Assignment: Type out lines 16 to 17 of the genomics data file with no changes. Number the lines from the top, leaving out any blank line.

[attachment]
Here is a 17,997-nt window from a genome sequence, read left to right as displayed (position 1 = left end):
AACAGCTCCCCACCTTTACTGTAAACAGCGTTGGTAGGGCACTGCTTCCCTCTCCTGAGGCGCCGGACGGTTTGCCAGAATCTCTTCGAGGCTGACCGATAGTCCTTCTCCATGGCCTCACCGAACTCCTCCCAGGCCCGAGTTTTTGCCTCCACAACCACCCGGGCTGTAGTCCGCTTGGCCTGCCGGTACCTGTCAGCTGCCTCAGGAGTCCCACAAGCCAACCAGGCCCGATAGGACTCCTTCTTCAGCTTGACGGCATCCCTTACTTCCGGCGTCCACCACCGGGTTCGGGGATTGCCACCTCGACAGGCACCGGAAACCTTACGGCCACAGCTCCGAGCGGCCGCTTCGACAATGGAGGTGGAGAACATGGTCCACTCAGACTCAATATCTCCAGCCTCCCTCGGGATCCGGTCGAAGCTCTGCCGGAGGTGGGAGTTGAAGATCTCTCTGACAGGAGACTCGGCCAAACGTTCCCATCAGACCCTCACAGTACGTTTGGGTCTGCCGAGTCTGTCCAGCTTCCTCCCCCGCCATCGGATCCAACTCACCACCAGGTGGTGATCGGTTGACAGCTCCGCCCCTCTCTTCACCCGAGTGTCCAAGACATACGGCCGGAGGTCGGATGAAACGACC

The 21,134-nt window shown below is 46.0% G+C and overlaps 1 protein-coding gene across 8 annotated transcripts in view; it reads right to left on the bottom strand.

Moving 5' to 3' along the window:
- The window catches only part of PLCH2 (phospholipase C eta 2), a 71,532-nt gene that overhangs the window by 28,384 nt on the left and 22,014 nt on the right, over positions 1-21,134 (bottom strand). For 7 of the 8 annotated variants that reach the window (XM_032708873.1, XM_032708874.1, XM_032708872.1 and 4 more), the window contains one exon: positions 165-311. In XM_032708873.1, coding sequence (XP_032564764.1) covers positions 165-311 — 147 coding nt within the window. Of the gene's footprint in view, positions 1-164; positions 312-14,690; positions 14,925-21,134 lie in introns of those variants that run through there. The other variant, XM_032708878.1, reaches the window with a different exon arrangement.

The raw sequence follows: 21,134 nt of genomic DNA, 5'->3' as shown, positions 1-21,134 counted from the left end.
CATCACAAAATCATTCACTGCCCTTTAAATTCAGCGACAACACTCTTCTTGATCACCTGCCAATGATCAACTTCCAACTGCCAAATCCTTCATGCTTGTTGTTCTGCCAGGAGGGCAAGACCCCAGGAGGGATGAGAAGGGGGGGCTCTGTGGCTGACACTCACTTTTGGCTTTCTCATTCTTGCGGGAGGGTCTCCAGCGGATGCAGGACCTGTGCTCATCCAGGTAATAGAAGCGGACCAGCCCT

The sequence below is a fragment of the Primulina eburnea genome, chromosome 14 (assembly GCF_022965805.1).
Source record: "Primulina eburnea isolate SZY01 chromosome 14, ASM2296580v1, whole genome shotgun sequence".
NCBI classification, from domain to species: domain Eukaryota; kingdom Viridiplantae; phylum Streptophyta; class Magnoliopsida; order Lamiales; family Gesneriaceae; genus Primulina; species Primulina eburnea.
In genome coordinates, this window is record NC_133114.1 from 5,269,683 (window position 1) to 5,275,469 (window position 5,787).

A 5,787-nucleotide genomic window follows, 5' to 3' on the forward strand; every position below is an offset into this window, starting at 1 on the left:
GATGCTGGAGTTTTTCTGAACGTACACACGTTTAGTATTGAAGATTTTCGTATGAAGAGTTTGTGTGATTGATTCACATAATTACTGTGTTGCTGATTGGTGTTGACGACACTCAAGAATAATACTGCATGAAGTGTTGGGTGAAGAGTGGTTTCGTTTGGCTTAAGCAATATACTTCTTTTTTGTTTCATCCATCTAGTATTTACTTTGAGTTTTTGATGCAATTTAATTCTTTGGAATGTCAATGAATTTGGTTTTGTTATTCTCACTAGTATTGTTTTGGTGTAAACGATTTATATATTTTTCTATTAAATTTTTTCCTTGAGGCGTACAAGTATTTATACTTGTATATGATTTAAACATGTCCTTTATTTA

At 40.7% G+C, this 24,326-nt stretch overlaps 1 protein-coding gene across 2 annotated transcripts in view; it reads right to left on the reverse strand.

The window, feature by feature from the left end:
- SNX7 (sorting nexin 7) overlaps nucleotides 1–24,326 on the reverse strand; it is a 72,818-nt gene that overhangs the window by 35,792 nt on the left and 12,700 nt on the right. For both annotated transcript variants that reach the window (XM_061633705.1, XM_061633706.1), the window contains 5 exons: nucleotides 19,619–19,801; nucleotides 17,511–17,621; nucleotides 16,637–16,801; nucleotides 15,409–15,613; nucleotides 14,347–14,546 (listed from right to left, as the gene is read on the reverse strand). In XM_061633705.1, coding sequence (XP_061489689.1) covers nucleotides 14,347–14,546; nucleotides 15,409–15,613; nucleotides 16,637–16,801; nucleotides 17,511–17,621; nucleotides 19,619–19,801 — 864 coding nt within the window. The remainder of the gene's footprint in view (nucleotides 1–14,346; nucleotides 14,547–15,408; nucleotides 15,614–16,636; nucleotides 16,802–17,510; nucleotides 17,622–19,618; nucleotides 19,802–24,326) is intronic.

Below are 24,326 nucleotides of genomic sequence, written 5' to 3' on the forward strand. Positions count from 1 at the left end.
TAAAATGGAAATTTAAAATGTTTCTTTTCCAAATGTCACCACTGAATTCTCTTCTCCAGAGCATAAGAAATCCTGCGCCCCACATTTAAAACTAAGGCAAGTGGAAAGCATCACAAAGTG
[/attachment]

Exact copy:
- SNX7 (sorting nexin 7) overlaps nucleotides 1–24,326 on the reverse strand; it is a 72,818-nt gene that overhangs the window by 35,792 nt on the left and 12,700 nt on the right. For both annotated transcript variants that reach the window (XM_061633705.1, XM_061633706.1), the window contains 5 exons: nucleotides 19,619–19,801; nucleotides 17,511–17,621; nucleotides 16,637–16,801; nucleotides 15,409–15,613; nucleotides 14,347–14,546 (listed from right to left, as the gene is read on the reverse strand). In XM_061633705.1, coding sequence (XP_061489689.1) covers nucleotides 14,347–14,546; nucleotides 15,409–15,613; nucleotides 16,637–16,801; nucleotides 17,511–17,621; nucleotides 19,619–19,801 — 864 coding nt within the window. The remainder of the gene's footprint in view (nucleotides 1–14,346; nucleotides 14,547–15,408; nucleotides 15,614–16,636; nucleotides 16,802–17,510; nucleotides 17,622–19,618; nucleotides 19,802–24,326) is intronic.

Below are 24,326 nucleotides of genomic sequence, written 5' to 3' on the forward strand. Positions count from 1 at the left end.